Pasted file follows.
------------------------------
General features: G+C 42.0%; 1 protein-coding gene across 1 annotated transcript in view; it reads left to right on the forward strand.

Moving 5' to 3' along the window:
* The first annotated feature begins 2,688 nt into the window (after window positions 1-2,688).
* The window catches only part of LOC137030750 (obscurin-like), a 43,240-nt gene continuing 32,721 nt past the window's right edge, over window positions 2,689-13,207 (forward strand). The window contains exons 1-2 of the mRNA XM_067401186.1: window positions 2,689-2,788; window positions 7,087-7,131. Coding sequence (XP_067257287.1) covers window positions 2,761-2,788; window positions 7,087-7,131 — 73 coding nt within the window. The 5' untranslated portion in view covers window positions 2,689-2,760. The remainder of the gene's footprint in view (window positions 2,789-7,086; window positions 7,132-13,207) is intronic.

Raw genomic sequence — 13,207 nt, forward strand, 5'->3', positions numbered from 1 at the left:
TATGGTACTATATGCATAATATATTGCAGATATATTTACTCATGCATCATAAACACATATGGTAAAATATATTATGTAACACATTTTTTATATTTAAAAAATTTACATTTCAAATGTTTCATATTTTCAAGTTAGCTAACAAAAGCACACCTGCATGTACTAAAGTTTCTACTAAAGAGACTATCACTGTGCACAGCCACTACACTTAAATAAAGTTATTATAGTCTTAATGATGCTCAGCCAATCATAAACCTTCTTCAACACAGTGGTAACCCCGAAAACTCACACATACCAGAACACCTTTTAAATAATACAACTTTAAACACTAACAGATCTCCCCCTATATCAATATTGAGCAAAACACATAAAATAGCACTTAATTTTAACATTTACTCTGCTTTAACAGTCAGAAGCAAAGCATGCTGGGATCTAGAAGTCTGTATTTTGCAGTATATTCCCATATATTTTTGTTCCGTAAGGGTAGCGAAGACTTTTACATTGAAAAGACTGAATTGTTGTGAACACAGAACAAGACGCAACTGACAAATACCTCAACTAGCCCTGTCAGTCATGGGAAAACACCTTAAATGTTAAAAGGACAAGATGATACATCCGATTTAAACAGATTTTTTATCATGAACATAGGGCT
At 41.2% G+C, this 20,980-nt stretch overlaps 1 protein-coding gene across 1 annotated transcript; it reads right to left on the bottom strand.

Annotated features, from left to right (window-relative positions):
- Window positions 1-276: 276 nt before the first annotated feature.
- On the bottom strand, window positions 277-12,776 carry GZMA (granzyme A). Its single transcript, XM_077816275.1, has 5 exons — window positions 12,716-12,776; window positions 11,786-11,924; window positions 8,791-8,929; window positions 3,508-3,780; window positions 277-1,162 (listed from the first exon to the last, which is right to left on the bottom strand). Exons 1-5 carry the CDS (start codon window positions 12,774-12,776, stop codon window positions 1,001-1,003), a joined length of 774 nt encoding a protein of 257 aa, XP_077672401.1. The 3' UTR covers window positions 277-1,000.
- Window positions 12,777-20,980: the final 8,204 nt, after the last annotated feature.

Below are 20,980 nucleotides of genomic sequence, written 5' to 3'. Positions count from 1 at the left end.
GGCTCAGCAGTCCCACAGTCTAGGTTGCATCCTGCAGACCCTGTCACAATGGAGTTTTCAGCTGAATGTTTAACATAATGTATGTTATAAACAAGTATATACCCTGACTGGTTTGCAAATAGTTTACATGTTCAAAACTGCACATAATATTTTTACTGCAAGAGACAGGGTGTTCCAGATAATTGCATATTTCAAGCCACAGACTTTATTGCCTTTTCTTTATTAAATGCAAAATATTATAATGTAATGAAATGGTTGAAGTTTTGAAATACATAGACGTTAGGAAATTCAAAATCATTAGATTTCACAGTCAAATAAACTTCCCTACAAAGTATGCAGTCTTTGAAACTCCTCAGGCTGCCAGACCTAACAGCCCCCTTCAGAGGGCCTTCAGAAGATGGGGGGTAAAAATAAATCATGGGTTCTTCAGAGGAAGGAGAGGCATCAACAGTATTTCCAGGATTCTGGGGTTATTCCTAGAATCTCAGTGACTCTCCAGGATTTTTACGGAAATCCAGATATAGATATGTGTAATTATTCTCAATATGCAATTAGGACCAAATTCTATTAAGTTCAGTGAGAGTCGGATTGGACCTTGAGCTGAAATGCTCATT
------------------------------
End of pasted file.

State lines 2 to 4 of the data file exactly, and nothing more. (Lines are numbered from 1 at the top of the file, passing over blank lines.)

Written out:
Moving 5' to 3' along the window:
* The first annotated feature begins 2,688 nt into the window (after window positions 1-2,688).
* The window catches only part of LOC137030750 (obscurin-like), a 43,240-nt gene continuing 32,721 nt past the window's right edge, over window positions 2,689-13,207 (forward strand). The window contains exons 1-2 of the mRNA XM_067401186.1: window positions 2,689-2,788; window positions 7,087-7,131. Coding sequence (XP_067257287.1) covers window positions 2,761-2,788; window positions 7,087-7,131 — 73 coding nt within the window. The 5' untranslated portion in view covers window positions 2,689-2,760. The remainder of the gene's footprint in view (window positions 2,789-7,086; window positions 7,132-13,207) is intronic.